The Roku Channel is free! There’s a ton of channels you can watch without paying for anything. You can even watch The Roku Channel online without logging in, just in case you want to try it out without buying a Roku TV or device first.

All Roku-branded content is free on The Roku Channel. In most cases, watching movies and shows from networks like Showtime and Starz will cost you a little money. There are a few free episodes of premium shows, though. That’s an effort to get you hooked enough to subscribe to whatever service carries the show regularly.

Deals on The Roku Channel

As we’ve mentioned already, The Roku Channel itself is free. It aggregates content from other places, then sells ads and makes it all available to viewers. So there are no real deals except the kind you can get if you purchase other channels through The Roku Channel.

For instance, The Roku Channel was heavily promoting the Epix channel at the time of this writing. It offered 3 months for 99 cents. Or you could bundle Epix and Showtime together for $12.99 a month. There was also a 30-day free trial of Showtime, though that’s far from the only way to get a Showtime free trial.

Does The Roku Channel Have a Free Trial?

The Roku Channel does not have a free trial per se, but there is a way to watch it without first purchasing a Roku product. You can go to The Roku Channel’s website and start watching content online. You don’t even need to create an account to sign in; just click on the free program you want to watch.

Of course, The Roku Channel is free on all devices. Your only cost will be the device itself.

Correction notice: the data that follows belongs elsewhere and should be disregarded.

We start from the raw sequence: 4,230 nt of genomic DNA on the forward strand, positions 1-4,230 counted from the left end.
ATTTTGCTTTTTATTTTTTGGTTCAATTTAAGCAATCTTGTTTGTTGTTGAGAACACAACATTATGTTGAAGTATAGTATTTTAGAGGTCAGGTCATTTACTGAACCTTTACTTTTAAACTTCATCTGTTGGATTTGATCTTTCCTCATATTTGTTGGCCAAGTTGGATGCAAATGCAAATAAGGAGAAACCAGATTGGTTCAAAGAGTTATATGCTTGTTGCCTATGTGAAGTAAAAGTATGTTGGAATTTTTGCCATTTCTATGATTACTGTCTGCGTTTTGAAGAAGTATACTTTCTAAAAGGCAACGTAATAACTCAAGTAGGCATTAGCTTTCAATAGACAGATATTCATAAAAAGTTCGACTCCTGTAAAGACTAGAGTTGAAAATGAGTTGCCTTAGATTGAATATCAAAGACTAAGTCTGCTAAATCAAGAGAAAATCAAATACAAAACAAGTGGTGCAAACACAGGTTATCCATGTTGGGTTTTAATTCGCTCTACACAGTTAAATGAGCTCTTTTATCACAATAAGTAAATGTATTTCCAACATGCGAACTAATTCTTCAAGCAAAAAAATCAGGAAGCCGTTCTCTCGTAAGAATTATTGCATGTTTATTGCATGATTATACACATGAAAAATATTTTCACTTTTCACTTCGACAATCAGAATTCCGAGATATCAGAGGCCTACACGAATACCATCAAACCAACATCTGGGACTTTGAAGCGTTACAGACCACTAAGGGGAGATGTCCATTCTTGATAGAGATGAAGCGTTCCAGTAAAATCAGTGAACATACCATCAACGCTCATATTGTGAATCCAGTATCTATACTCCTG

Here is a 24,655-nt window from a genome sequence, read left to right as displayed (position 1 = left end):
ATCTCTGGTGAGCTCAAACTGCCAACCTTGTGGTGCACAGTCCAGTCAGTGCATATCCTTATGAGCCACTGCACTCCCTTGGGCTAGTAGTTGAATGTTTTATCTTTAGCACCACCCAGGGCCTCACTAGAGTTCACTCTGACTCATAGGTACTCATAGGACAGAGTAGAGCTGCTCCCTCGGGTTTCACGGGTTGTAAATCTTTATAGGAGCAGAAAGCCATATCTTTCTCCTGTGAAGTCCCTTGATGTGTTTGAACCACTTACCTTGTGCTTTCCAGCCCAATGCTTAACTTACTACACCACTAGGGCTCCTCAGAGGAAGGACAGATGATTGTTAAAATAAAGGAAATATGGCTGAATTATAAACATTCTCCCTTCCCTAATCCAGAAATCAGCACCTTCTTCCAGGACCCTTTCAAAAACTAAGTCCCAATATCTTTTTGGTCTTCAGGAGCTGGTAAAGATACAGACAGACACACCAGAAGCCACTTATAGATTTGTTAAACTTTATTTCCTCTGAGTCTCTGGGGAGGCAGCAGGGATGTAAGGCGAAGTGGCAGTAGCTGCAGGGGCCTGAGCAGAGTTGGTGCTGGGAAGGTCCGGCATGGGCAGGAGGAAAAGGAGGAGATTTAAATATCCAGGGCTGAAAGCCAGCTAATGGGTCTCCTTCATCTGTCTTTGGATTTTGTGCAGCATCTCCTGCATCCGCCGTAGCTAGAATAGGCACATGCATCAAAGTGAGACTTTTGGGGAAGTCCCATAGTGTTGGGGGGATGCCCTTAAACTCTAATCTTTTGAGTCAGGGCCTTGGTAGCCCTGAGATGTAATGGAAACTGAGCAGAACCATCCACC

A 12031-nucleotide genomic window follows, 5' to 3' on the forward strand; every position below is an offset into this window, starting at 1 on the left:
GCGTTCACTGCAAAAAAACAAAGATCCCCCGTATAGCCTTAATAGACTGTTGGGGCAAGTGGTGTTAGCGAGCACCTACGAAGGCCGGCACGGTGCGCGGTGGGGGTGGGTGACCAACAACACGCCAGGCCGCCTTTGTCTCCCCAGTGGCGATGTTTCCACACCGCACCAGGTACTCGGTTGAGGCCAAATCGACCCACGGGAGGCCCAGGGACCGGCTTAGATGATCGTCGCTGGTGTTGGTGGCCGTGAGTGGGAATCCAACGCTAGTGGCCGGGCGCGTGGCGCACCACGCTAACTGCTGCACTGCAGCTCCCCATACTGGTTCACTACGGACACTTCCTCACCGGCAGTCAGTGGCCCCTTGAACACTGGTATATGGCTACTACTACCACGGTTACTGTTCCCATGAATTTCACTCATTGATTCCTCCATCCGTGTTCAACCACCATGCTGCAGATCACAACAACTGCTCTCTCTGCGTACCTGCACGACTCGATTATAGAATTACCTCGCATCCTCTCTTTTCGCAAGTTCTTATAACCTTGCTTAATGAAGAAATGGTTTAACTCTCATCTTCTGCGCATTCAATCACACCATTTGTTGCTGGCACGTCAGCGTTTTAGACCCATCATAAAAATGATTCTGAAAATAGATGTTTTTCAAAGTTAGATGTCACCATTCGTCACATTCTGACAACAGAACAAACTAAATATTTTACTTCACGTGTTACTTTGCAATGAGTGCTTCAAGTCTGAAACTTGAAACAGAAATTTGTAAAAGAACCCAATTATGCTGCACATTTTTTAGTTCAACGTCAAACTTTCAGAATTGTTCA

The Roku Channel Contracts

Good news: The Roku Channel has no contracts to speak of! As mentioned above, it’s free. You may want to set up a Roku account if you’re interested in purchasing a premium subscription at some point, but it’s by no means required.

How to Cancel The Roku Channel

There’s no real way to cancel The Roku Channel. That’s because The Roku Channel is free — there’s nothing to cancel! If you sign in to watch The Roku Channel, you’ll be using a Roku account (the same one you’d use with your Roku devices). You can close a Roku account on Roku’s website.

Now, the same isn’t true of any premium TV channels you buy through The Roku Channel. If you buy Showtime through Roku, for instance, you’ll also need to cancel it through Roku. You can do that by opening The Roku Channel, then navigating to the premium channel you’ve purchased. Press the * button on your remote to pull up the options menu. One of your options will be to cancel, so do that. It’s that easy to cancel something via The Roku Channel. As a bonus, it also works if you’re still in your free trial period and haven’t officially been charged for a channel yet.

Read More About The Roku Channel

By now, we hope you have a better understanding of just how The Roku Channel works and the type of content it does and doesn’t offer. But there’s a lot more to Roku than just The Roku Channel. Our Roku review can tell you why it’s one of our favorite streaming devices on the market right now. Once you’re done reading that, you can just go to the handy dandy search bar and type in “Roku” to get more articles about the service.